A report by the Institution of Electrical Engineers' health and safety committee said there was no evidence of a connection between low-frequency electro-magnetic fields and the disease.
Dr Tony Barker, medical physicist at the Royal Hallamshire Hospital, Sheffield, and chairman of the study committee, said: 'We can find no clear evidence to link low-level electro-magnetic fields with an increased risk of cancer.
'It is important to understand that showing an association between the two does not prove causation.
'Much of the concern has resulted from epidemiological studies which may establish such an association, but are not supported by any well-
accepted and replicated experiments. It is rather like finding circumstantial evidence without any forensic evidence to support it.'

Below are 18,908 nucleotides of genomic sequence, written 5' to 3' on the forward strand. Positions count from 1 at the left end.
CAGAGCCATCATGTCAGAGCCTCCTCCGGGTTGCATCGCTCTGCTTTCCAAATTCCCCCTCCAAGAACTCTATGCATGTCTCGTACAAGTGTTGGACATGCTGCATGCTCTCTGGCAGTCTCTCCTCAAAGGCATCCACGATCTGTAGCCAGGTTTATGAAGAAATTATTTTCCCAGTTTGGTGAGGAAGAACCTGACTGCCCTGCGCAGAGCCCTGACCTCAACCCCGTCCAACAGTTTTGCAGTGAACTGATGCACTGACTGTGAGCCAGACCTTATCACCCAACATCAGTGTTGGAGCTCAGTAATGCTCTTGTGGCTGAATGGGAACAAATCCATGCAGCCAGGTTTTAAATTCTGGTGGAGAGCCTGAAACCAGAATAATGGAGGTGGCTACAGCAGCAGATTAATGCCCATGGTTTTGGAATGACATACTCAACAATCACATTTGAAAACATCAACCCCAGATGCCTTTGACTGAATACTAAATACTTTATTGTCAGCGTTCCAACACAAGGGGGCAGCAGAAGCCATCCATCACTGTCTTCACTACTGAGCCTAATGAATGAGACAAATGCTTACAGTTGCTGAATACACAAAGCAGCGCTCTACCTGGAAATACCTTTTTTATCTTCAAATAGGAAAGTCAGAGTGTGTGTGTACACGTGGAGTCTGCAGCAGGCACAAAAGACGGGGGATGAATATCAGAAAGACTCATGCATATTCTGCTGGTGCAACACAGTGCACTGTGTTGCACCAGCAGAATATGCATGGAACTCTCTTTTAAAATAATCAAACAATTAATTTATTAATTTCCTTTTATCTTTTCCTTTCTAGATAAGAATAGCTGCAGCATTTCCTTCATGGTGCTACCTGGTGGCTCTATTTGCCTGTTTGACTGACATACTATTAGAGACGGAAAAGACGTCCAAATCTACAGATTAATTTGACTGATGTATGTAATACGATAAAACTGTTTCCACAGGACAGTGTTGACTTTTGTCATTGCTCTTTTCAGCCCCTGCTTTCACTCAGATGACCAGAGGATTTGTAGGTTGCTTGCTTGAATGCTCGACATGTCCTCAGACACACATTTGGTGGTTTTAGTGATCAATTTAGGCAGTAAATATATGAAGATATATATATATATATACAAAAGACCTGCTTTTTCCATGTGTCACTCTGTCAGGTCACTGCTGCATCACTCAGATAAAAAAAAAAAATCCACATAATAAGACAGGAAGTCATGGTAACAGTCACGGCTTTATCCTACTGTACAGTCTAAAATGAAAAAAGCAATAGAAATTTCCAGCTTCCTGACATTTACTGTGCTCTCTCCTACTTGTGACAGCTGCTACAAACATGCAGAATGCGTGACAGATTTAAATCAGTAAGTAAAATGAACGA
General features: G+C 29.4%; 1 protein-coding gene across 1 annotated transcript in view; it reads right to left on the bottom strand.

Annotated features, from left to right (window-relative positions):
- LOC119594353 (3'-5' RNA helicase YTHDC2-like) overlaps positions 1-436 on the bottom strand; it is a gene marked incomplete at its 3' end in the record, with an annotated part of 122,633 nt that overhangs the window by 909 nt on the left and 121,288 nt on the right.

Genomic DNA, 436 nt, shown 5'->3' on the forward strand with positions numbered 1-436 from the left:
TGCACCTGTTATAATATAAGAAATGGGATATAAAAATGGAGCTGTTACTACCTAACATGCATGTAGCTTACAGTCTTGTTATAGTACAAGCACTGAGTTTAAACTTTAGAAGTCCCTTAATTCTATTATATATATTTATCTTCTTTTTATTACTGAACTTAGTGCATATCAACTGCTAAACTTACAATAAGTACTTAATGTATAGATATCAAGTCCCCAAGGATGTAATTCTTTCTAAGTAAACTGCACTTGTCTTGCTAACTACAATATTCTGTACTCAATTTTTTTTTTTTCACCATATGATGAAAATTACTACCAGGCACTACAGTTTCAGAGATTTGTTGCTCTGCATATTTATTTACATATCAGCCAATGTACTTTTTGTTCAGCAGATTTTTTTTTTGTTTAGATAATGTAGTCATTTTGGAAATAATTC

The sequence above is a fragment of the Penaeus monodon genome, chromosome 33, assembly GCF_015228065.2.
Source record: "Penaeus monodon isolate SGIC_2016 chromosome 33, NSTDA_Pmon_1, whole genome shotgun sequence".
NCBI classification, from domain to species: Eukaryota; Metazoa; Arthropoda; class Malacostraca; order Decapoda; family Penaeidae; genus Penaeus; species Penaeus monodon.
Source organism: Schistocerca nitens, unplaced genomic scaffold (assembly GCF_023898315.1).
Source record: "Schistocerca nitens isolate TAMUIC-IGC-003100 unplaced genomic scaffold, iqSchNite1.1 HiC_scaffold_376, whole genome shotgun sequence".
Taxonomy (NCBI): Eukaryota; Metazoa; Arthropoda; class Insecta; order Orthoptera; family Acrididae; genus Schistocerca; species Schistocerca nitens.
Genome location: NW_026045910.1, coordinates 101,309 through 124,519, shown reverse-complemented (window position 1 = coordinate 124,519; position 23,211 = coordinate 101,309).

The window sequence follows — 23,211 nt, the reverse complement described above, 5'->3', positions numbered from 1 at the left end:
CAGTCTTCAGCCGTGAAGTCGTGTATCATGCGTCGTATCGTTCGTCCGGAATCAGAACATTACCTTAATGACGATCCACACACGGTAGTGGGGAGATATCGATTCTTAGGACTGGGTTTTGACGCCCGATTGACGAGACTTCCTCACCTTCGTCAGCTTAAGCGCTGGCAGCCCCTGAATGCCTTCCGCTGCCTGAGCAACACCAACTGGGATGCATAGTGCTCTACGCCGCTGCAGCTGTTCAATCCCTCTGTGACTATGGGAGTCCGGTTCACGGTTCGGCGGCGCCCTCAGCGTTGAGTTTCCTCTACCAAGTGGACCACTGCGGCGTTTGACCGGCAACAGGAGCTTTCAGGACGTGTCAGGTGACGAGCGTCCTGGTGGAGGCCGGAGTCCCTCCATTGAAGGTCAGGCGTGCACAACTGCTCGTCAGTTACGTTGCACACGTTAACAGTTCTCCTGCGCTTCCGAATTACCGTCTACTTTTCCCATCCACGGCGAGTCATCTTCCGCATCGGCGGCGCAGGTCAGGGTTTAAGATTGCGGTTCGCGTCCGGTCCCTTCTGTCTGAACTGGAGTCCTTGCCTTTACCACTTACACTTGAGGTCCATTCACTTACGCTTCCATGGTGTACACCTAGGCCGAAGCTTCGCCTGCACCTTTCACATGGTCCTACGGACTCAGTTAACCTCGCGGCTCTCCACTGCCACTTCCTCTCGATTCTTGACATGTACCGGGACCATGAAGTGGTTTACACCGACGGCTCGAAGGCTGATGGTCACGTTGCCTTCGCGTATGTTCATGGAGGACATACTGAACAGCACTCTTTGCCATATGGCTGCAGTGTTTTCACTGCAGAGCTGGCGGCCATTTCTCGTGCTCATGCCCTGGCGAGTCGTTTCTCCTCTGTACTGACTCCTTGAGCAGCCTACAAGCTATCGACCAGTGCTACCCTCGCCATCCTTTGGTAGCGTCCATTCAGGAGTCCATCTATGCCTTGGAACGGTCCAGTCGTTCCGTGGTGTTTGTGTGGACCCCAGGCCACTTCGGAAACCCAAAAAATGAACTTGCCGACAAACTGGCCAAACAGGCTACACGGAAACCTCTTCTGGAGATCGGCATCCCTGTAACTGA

The IEE review looked at 245 pieces of recently published work worldwide, but found no evidence to justify growing fears of possible harmful effects of such fields.
Dr Barker said calculations carried out by the team 'suggest that it would amount to one case of childhood leukaemia every five years in the whole of Sweden, which is not a very large figure.
'That figure, if translated in the UK, would be one additional childhood leukaemia death per year due to living under overhead power cables - that is, if it was true, and we don't believe it is proven.
'Approximately 200 children a year die in accidents in the home and about 5,000 people are killed on the roads every year.'
The reassurances are unlikely to silence environmental groups and people taking legal action over allegations of death due to power lines.